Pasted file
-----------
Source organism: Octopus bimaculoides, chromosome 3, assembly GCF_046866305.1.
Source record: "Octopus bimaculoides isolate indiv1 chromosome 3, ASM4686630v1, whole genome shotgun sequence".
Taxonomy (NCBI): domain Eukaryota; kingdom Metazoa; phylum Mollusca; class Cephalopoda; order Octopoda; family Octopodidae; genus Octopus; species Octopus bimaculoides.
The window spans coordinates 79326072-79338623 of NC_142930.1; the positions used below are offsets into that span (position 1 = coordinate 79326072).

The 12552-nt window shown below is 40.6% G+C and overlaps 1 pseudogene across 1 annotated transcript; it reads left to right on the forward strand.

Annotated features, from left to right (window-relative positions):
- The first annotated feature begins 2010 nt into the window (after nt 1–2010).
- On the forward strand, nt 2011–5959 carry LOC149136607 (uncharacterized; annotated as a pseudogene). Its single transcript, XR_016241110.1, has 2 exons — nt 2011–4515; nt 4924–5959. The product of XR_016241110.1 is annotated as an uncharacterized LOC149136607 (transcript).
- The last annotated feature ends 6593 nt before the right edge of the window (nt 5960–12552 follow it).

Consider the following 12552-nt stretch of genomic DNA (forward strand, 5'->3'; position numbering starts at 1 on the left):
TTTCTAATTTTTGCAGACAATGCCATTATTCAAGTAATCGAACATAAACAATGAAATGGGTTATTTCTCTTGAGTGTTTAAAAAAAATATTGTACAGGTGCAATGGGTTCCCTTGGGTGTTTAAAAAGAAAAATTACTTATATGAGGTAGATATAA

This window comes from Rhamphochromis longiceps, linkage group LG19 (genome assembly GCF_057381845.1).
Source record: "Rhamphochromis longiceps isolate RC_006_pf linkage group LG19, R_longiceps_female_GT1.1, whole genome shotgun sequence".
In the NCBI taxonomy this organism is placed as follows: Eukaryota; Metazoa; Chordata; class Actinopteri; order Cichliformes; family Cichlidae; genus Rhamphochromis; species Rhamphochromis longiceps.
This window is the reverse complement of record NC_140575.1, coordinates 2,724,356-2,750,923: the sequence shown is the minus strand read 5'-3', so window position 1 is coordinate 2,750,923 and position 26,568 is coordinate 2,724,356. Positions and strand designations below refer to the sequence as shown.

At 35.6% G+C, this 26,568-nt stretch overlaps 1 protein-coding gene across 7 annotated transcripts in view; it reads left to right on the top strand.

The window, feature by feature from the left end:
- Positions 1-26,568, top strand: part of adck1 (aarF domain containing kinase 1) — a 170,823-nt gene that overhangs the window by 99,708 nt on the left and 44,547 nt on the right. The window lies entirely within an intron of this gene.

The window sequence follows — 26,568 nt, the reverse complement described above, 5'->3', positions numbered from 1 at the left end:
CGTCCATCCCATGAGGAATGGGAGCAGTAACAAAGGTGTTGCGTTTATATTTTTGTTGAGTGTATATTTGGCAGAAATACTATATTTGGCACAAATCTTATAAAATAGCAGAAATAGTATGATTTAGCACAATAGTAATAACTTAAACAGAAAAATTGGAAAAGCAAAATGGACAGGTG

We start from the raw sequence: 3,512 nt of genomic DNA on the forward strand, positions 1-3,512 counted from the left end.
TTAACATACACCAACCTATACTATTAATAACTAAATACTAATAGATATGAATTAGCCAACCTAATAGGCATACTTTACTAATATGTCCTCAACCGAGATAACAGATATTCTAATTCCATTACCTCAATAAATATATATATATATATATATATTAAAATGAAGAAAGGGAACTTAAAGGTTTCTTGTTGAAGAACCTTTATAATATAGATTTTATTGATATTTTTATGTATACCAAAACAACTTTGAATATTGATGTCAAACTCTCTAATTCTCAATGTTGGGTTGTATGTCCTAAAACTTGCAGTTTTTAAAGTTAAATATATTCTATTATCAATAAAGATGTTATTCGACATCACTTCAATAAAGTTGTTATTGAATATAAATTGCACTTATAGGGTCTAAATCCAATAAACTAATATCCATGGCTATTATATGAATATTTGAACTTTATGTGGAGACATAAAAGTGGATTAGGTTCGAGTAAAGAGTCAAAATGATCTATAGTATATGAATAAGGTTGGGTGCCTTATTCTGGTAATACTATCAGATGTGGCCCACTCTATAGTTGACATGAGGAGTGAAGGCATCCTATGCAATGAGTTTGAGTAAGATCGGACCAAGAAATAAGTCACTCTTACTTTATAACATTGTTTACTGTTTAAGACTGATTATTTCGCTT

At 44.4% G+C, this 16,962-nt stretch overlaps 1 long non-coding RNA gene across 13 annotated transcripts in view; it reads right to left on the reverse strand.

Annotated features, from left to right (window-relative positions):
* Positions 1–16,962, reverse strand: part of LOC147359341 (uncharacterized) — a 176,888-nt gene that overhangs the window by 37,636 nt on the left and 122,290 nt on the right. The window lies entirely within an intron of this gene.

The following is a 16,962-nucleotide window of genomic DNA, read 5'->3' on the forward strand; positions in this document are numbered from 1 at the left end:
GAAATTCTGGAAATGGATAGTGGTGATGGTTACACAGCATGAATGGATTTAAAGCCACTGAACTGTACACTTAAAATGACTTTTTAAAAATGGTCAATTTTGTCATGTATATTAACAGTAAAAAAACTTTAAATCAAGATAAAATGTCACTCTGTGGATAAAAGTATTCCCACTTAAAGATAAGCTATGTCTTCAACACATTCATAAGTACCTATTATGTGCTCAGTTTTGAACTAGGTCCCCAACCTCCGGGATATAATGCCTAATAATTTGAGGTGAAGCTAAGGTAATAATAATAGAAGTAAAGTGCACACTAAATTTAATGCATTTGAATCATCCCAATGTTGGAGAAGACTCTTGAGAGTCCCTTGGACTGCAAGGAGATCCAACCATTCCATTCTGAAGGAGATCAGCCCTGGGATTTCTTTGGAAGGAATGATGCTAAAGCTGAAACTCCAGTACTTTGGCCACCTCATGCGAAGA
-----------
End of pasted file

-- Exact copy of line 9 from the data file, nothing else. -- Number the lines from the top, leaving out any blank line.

- The last annotated feature ends 6593 nt before the right edge of the window (nt 5960–12552 follow it).